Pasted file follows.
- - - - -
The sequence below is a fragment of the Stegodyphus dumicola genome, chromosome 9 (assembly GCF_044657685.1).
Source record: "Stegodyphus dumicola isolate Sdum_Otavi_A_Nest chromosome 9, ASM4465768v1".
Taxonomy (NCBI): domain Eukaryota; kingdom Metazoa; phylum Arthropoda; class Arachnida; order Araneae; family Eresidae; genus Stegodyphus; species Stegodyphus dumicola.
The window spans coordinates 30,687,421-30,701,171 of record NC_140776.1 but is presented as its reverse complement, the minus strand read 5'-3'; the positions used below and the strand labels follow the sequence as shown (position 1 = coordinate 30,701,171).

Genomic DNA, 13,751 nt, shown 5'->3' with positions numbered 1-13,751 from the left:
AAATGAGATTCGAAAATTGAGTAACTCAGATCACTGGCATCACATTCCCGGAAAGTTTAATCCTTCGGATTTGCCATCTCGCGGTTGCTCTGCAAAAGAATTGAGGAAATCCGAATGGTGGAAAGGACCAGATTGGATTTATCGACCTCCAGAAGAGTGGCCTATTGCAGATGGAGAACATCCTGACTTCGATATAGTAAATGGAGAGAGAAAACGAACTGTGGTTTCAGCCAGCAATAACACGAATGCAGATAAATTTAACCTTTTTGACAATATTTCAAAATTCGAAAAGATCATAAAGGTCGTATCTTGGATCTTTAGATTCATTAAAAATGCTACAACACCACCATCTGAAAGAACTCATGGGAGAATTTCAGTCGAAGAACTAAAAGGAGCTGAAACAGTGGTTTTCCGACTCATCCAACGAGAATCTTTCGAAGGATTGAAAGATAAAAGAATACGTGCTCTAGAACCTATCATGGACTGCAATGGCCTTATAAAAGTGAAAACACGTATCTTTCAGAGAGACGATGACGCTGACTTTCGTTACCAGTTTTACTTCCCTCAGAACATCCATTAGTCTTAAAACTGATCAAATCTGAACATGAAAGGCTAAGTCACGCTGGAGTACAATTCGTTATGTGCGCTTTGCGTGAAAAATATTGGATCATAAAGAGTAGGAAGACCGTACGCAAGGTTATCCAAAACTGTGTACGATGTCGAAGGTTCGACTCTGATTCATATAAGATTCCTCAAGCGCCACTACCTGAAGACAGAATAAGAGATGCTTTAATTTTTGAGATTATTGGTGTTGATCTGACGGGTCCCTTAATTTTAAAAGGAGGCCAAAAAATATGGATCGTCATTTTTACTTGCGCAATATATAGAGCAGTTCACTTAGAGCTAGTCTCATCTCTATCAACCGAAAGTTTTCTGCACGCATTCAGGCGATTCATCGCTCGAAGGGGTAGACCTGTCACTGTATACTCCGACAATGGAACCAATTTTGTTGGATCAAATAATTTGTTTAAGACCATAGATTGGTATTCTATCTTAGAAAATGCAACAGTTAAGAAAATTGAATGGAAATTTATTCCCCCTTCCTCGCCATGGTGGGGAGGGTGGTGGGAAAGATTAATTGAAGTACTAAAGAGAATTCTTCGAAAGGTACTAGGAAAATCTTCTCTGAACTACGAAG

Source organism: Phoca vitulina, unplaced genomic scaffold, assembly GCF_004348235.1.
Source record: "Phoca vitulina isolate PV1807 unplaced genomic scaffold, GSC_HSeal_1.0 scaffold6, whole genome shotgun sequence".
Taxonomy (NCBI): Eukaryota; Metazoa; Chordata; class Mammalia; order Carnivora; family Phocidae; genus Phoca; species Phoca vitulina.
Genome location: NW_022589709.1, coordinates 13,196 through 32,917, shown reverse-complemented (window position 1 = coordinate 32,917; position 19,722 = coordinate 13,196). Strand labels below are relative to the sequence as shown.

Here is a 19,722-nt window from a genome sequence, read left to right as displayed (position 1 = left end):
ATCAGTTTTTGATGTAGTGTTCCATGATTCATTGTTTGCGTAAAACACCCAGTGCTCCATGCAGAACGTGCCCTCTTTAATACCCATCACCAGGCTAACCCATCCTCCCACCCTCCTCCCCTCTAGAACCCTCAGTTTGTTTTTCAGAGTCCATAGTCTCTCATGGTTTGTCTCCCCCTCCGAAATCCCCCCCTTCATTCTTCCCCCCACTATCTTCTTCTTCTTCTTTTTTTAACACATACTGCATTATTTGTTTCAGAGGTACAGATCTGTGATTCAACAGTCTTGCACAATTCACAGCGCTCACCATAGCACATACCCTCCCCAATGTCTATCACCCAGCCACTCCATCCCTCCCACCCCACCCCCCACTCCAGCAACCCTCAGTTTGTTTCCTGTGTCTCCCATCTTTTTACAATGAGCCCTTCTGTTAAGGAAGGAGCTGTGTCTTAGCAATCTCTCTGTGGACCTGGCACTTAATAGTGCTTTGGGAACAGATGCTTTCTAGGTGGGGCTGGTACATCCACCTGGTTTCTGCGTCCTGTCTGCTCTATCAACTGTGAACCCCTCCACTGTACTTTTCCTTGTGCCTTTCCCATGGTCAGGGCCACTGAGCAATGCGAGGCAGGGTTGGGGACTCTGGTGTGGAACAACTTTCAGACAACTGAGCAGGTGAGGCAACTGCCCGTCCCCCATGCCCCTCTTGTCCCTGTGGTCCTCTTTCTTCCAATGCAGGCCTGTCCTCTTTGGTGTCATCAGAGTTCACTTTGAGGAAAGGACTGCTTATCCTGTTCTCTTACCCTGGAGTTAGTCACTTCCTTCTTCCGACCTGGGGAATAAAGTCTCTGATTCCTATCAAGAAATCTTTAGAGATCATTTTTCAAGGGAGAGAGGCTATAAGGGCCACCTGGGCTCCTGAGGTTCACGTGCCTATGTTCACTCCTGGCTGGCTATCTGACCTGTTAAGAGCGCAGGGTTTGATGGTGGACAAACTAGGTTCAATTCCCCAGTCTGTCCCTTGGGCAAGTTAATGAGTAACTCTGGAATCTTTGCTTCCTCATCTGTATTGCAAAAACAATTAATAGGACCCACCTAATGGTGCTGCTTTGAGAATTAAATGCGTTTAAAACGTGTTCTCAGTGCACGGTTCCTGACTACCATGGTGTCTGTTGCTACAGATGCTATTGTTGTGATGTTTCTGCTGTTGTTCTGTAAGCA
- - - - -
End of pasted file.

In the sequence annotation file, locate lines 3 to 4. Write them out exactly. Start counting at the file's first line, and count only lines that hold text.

Taxonomy (NCBI): domain Eukaryota; kingdom Metazoa; phylum Arthropoda; class Arachnida; order Araneae; family Eresidae; genus Stegodyphus; species Stegodyphus dumicola.
The window spans coordinates 30,687,421-30,701,171 of record NC_140776.1 but is presented as its reverse complement, the minus strand read 5'-3'; the positions used below and the strand labels follow the sequence as shown (position 1 = coordinate 30,701,171).